Is Cinema Getting Better at Portraying Mental Health?
As society has taken a stance to better understand mental health, with more acceptance and open discussions in younger generations, there has been an insurgency in mental health cases over the last 10 years. Can we, therefore, see a better representation of mental health characters in modern-day movies in comparison to 20 years ago?
Placing an audience into a character’s mindset is not the easiest task. When looking at mental health, it is important to understand the defining quality of normal behavior which Fredric Neuman describes as ‘…a kind of flexibility that allows him to adapt to the different demands and stresses that life imposes upon him’. Our world has advanced dramatically in the last 20 years, which has subsequently formed a long list of stresses for people to adapt to. That’s not to say movies in the ’90s didn’t explore burned-out characters, but the mind struggles to think of an older representation of an irritated male figure like Adam Sandler in Anger Management. These bold personas started to trickle onto our screens in the 21st century. But directors were only giving audiences a glimpse of these characters struggling with behavioural disorders from a distance, never giving a clear perspective from their own mind. That is until recently.
In 2016, Emily Blunt played commuter Rachel Watson in The Girl on the Train, suffering from alcoholic psychosis and paranoia, which was so realistically harrowing that viewers could feel her own fears and thoughts. The flashes and hallucinations were a vivid representation of these individuals’ confused, excited, and delirious outlook on life. Not only that, but director Tate Taylor chose to display Blunt’s raw look of the burned-out image, being tiresome and worried; which older depictions had so frequently shied away from. Looking at 1994’s When a Man Loves a Woman, Meg Ryan plays a character suffering from depression and alcohol addiction in a conventional American family. We never get to see Ryan’s disease from her own eyes, making it difficult for audiences to relate to what she may be experiencing. Blunt, on the other hand, expresses the brutal realities of the disorder, opening eyes to viewers to perhaps relate and compare their own feelings against the film.
Anyone that followed Oscar winner Angelina Jolie in Girl Interrupted would have seen her fighting, alongside her female allies, as they confronted the system who labelled their mental illnesses. The movie stood out for confronting the assumptions that society held against women suffering from behavioural disorders back then, but it still depicted these characters as ‘crazy’. Fast forward 18 years later, South-African bombshell Charlize Theron transforms this view with her performance in Tully by playing a woman in a day to day environment suffering from postnatal depression. Her character Marlo’s symptoms of constant sadness, lack of energy and difficulty bonding with her baby was one of the most eye-opening views of this disease on screen. Exploring depressive behaviour in female characters within everyday life situations, instead of chained bedside in a hospital, was monumental for viewers; more so as 1 in every 10 mothers suffer from this disease within a year of giving birth.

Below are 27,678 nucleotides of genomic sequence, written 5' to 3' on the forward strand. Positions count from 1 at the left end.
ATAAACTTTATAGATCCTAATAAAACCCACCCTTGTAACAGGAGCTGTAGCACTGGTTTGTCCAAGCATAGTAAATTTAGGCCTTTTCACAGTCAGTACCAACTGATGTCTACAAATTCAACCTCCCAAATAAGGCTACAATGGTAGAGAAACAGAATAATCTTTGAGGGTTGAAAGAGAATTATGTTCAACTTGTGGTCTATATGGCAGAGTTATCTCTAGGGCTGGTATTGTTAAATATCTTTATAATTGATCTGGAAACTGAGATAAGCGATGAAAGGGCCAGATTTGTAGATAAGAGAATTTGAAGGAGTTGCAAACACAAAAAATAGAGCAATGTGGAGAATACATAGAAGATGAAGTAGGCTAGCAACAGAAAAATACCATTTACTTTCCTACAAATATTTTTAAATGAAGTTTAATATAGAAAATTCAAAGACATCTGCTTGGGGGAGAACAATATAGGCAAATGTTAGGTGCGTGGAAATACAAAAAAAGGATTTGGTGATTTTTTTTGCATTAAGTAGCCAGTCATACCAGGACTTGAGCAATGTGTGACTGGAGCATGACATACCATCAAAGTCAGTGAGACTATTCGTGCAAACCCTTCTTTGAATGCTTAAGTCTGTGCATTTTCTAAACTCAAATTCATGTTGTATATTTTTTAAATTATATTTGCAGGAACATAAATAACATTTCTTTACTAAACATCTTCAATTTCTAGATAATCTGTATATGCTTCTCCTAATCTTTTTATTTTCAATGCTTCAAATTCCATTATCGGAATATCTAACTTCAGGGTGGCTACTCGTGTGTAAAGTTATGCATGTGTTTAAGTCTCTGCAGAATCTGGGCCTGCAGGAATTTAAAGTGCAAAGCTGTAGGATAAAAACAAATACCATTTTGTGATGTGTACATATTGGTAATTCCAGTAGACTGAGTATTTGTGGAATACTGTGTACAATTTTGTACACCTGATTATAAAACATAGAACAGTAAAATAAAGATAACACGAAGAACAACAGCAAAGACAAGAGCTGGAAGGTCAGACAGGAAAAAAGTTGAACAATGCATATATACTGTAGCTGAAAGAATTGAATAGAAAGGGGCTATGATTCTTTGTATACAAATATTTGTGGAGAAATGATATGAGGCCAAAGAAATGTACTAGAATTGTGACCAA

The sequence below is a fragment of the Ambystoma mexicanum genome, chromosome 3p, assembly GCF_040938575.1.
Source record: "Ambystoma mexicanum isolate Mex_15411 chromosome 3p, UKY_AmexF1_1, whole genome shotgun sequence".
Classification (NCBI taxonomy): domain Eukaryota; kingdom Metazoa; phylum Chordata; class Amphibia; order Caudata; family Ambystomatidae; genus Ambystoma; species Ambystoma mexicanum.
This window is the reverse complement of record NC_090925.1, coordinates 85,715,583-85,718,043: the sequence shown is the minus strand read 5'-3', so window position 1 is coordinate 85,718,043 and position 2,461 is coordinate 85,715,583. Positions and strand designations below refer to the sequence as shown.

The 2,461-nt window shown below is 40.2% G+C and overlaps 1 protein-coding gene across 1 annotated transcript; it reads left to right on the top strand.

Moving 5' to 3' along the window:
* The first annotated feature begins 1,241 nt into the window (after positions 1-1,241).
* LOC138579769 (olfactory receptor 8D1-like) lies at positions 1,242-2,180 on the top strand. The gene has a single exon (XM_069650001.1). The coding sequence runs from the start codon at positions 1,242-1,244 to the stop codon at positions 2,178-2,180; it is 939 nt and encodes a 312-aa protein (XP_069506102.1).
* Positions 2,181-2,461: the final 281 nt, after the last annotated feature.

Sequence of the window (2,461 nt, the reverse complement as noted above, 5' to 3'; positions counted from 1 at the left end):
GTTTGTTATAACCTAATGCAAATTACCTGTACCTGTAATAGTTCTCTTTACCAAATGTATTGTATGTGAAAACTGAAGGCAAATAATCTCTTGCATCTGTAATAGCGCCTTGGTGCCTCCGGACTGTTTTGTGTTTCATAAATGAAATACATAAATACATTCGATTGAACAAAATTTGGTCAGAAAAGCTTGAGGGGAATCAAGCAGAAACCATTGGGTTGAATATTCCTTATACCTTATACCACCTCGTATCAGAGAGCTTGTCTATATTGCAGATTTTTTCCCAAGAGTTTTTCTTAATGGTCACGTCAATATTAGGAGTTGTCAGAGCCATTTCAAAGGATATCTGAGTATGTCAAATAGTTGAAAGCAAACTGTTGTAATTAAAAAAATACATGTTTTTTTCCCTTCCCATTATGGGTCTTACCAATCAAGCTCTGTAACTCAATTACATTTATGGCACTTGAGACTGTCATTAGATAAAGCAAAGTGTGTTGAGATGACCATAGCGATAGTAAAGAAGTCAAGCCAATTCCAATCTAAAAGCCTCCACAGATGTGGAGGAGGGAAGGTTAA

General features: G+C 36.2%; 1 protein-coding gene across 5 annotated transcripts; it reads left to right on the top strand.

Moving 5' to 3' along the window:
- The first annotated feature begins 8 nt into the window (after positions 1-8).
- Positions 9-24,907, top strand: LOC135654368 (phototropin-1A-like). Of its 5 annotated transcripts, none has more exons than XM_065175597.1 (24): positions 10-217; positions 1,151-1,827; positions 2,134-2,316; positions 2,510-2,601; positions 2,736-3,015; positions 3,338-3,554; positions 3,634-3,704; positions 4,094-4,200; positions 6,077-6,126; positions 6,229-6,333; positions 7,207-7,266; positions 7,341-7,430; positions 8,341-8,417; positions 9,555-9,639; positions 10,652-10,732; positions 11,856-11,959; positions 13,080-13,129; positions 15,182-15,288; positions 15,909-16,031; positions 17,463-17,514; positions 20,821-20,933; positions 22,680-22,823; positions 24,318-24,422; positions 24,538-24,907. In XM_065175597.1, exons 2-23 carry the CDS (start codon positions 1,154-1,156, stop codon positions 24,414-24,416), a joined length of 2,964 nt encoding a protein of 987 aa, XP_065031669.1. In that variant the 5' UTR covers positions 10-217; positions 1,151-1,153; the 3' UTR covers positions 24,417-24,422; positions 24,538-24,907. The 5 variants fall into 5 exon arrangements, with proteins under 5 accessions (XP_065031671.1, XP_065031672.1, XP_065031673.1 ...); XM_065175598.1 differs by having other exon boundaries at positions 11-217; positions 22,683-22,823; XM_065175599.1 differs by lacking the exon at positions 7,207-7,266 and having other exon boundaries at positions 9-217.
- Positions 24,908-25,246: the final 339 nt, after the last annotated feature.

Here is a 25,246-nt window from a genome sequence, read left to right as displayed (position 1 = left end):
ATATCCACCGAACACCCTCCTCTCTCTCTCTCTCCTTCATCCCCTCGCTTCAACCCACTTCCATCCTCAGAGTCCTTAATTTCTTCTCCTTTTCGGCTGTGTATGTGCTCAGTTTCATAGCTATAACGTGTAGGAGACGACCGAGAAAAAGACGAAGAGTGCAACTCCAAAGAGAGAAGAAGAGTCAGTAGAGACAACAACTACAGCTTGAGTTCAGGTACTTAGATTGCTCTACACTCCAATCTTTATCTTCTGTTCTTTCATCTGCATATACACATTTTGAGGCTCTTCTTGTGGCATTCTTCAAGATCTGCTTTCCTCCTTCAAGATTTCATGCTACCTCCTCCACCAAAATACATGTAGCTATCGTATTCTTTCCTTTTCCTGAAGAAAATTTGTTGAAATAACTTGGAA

Comedy was at the forefront of mental health characters in the ’80s, perhaps as directors didn’t want to hound down on the truth behind the mind. In Barry Levinson’s Rain Man, a beautiful rendition of a relationship between the Babbitt brothers, showed Levinson using humour by mocking Raymond (Dustin Hoffman), Charlie’s (Tom Cruise) autistic brother, and his normal abilities in the movie. Undoubtedly, such light-heartedness goes down nicely with more mainstream Hollywood fare, but it seems in recent years these barriers have been broken to make way for the brutal truths behind what it actually feels like to battle against these demons. Take Noah Baumbach’s Marriage Story. Adam Driver’s depressive state, as he creeps to the edge of his divorce, screaming at his wife in the doorway of his apartment, is an honest and brave implosion of emotional grief.
There is no doubt about it, 21st Century directors have carved deeper into behavioural disorders on-screen. As viewers, we have waved goodbye to witnessing depression, anger, and anxiety within the confines of comedy, and welcomed dramatic scripts that bravely tell the experience of suffering. In 2019, Reese Witherspoon announced she was stepping up to the plate by adapting Eleanor Oliphant is Completely Fine, a story about a 29-year-old woman suffering from OCD, depression and trauma. Not only do these modern-day adaptations represent our society’s expanded knowledge of mental health, but it gives reassurance to the jittery audience member to align their own thoughts of normality in comparison to the tale.